crude oil futures news

crude oil futures news

March 10th, 2015

Bets that oil prices will plunge below $35 a barrel by June have lost almost 80 percent of their value after the U.S. benchmark recovered from a six-year low.

June $30 and $35 puts, or wagers that West Texas Intermediate oil will drop below those levels, have tumbled since January. Prices traded within an $8 range last month, the least since September.

The oil market has stabilized as explorers canceled rigs at a record pace, boosting speculation that U.S. production will decline later this year. Goldman Sachs Group Inc. said its forecast for crude at $40 a barrel may be too low as demand recovers. An index of price volatility slid from the highest level since 2009.

“People are kind of settled in and feel comfortable with the current price range,” Paul Crovo, a Philadelphia-based oil analyst at PNC Capital Advisors, said by phone on Monday. The likelihood of oil slumping to $30 has “lower probability at this point based on the fundamentals that we currently see emerging here.”

June $30 puts, which had the most contracts outstanding among WTI options as of March 6, dropped to 10 cents a barrels Monday, down from 52 cents on Jan. 23. The June $35 puts declined to 25 cents from as high as $1.08 on Jan. 23.

Front-month WTI futures gained 16 cents to $50.16 a barrel in electronic trading on the New York Mercantile Exchange at 12:15 p.m. Singapore time. Prices closed at $44.45 on Jan. 28, the lowest level since 2009. The June WTI contract added 19 cents to $53.14.

Crude Oil: Volatility Index

The CBOE Crude Oil Volatility Index, which measures oil price fluctuations using options of the U.S. Oil Fund, dropped to 47.09 on March 5, the lowest level since December. It surged to 63.14 on Feb. 5, the highest since April 2009.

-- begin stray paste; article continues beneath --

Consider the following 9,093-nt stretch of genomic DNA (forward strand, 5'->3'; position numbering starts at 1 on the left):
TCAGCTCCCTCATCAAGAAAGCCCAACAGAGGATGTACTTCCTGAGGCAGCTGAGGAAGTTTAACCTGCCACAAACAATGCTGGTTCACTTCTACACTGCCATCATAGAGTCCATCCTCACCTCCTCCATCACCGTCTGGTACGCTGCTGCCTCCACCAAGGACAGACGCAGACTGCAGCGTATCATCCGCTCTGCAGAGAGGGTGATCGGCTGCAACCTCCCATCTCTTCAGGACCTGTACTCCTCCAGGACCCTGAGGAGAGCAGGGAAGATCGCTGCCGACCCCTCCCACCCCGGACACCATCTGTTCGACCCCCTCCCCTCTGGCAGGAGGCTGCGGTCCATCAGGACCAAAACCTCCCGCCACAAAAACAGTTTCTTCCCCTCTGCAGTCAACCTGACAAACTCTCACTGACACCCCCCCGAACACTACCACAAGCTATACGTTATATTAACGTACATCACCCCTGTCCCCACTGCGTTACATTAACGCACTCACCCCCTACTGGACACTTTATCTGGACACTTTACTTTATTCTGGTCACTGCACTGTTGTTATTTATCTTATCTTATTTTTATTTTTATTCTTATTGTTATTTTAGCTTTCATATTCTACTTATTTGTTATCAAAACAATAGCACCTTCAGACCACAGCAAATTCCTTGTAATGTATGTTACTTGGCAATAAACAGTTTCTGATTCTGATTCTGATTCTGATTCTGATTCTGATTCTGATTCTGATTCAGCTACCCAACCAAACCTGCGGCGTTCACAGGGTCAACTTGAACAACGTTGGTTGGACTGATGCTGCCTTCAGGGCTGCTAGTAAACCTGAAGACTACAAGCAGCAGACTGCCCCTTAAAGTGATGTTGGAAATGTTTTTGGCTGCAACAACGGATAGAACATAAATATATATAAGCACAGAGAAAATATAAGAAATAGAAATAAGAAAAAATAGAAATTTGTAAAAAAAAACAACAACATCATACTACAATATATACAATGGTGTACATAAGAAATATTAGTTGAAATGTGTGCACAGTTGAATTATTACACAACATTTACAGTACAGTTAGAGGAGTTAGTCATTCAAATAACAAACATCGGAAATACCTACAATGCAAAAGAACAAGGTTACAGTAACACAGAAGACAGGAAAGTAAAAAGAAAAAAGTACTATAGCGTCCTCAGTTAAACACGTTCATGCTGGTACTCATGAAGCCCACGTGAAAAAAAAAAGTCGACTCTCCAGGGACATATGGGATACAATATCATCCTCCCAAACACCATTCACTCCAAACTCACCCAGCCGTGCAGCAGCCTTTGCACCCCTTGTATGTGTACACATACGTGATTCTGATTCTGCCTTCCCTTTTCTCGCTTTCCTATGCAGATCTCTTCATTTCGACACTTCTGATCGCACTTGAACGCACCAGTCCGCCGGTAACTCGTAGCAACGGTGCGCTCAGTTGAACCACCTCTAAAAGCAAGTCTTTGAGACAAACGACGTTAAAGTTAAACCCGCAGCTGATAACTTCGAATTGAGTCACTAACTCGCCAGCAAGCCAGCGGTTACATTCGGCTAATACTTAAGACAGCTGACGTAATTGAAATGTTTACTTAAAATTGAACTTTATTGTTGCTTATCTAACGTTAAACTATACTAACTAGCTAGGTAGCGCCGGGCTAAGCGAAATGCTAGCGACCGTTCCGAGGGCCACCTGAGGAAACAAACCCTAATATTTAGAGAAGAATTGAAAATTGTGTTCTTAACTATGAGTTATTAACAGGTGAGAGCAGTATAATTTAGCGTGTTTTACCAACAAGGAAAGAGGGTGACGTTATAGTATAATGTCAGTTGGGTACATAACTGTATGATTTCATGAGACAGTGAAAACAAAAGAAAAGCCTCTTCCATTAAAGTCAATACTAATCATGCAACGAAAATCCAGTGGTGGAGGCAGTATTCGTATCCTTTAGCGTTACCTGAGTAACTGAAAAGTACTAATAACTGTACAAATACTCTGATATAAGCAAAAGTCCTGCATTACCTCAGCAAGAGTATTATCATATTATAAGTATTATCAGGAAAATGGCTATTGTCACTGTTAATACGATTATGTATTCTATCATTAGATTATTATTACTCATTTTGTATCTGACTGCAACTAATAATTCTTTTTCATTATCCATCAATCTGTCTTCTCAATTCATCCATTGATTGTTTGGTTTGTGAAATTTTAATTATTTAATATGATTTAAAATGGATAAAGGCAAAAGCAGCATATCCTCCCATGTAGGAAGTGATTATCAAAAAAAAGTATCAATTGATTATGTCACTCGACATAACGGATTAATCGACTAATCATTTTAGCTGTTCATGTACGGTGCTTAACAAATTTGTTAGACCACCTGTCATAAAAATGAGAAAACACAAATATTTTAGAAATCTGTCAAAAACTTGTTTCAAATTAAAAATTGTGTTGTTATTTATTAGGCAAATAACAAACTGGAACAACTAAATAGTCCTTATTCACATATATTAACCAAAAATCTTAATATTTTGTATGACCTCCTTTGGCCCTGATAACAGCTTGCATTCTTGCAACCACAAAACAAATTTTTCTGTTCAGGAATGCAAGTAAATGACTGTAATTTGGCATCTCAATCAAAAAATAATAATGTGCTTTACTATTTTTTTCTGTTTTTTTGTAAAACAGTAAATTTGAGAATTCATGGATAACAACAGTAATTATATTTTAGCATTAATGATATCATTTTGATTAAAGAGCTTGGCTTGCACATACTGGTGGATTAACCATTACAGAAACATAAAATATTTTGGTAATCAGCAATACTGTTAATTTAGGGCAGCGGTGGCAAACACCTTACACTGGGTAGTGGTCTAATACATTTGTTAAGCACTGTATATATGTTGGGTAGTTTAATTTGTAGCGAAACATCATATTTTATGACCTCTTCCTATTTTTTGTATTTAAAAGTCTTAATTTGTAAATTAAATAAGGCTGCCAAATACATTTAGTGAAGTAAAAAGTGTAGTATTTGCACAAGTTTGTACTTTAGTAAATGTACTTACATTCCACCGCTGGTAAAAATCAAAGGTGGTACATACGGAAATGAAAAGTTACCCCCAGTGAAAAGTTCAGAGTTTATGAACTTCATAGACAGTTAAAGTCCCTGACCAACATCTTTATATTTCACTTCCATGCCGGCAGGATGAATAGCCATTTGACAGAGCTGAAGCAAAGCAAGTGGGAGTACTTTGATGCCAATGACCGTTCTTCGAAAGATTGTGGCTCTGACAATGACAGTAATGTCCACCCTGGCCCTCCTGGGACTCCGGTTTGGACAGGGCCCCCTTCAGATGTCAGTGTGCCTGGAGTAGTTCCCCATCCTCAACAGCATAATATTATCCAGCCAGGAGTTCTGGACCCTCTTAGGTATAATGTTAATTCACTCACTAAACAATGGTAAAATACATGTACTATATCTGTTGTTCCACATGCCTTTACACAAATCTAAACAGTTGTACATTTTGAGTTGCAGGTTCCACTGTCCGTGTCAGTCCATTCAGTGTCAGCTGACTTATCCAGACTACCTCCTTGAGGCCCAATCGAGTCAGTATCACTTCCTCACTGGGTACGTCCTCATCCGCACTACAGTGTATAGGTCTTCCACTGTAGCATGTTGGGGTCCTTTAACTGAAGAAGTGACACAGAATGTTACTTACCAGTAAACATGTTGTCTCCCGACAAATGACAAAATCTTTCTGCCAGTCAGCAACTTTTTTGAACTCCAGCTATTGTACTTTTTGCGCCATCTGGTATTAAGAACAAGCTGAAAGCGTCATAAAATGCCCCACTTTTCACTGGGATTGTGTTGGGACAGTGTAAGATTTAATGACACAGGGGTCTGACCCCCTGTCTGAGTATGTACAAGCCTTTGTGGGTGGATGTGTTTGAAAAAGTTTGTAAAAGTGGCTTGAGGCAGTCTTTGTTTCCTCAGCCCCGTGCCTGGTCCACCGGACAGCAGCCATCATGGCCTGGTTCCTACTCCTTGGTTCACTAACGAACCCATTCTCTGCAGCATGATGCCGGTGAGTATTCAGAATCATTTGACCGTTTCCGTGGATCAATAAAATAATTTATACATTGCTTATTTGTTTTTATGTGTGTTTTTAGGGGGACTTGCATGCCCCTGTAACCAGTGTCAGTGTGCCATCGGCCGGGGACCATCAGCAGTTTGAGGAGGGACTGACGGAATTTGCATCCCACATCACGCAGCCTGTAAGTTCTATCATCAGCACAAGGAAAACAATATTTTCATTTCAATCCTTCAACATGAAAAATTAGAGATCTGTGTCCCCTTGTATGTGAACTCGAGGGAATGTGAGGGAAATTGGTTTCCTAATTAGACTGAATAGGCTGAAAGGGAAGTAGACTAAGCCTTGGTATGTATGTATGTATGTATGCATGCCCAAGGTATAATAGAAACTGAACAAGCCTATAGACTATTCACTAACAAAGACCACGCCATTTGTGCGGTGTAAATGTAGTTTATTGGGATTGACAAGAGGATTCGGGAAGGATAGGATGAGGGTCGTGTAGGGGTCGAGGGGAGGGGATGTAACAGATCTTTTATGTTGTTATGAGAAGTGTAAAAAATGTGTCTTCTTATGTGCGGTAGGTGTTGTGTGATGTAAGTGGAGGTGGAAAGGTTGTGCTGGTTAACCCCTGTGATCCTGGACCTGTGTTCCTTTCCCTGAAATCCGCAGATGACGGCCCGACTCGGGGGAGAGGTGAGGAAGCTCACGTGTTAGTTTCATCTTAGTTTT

Volatility eased after “the oil price arrested its decline and moved higher in early February before consolidating into a $48 to $53 range,” Harry Tchilinguirian, BNP Paribas SA’s London-based head of commodity markets strategy, said March 6. “With prices moving in a narrow range, the scope for large daily changes in price has declined.”

Price fluctuations are still high compared with the average of about 18 in the first half of 2014, before WTI’s plunge. Volatility may pick up again as U.S. crude supply keeps rising, according to Tchilinguirian.

“Consecutive positive supply shocks could lead to another sharp leg down in oil prices,” he said. “This implies that the official exit from the winter season at the end of March can see the potential for another pick up in volatility.”

Oil Futures: Slower Production

Oil prices may still reverse their recent advance, though the failure of inventories to increase amid weather-related disruptions and stronger-than-expected demand means there’s a risk prices will miss its target for the next two quarters, according to a Goldman report dated March 8. Goldman forecast in a Jan. 11 note that WTI would drop as low as $40.50 a barrel in the second quarter.

WTI gained 3.2 percent in February, the first monthly increase since June. Rigs targeting oil decreased to 922 in the week ended March 6, the lowest level since April 2011, according to Baker Hughes Inc. The rig count was as high as 1,609 in October.

“The market anticipates that prices are going to be higher in the second half because our production will slow down and eventually come to a halt,” said James Williams, an economist at WTRG Economics, an energy-research firm in London, Arkansas.

Bank of America Corp., which had forecast last month that WTI will fall to $32 by the end of this quarter, raised its price target to $45 in a report dated March 6.

Crude inventories at Cushing, Oklahoma, the delivery point for WTI futures, increased 536,000 barrels in the week ended Feb. 27, the smallest gain since November, according to the Energy Information Administration.

- Moming Zhou in New York at Bloomberg.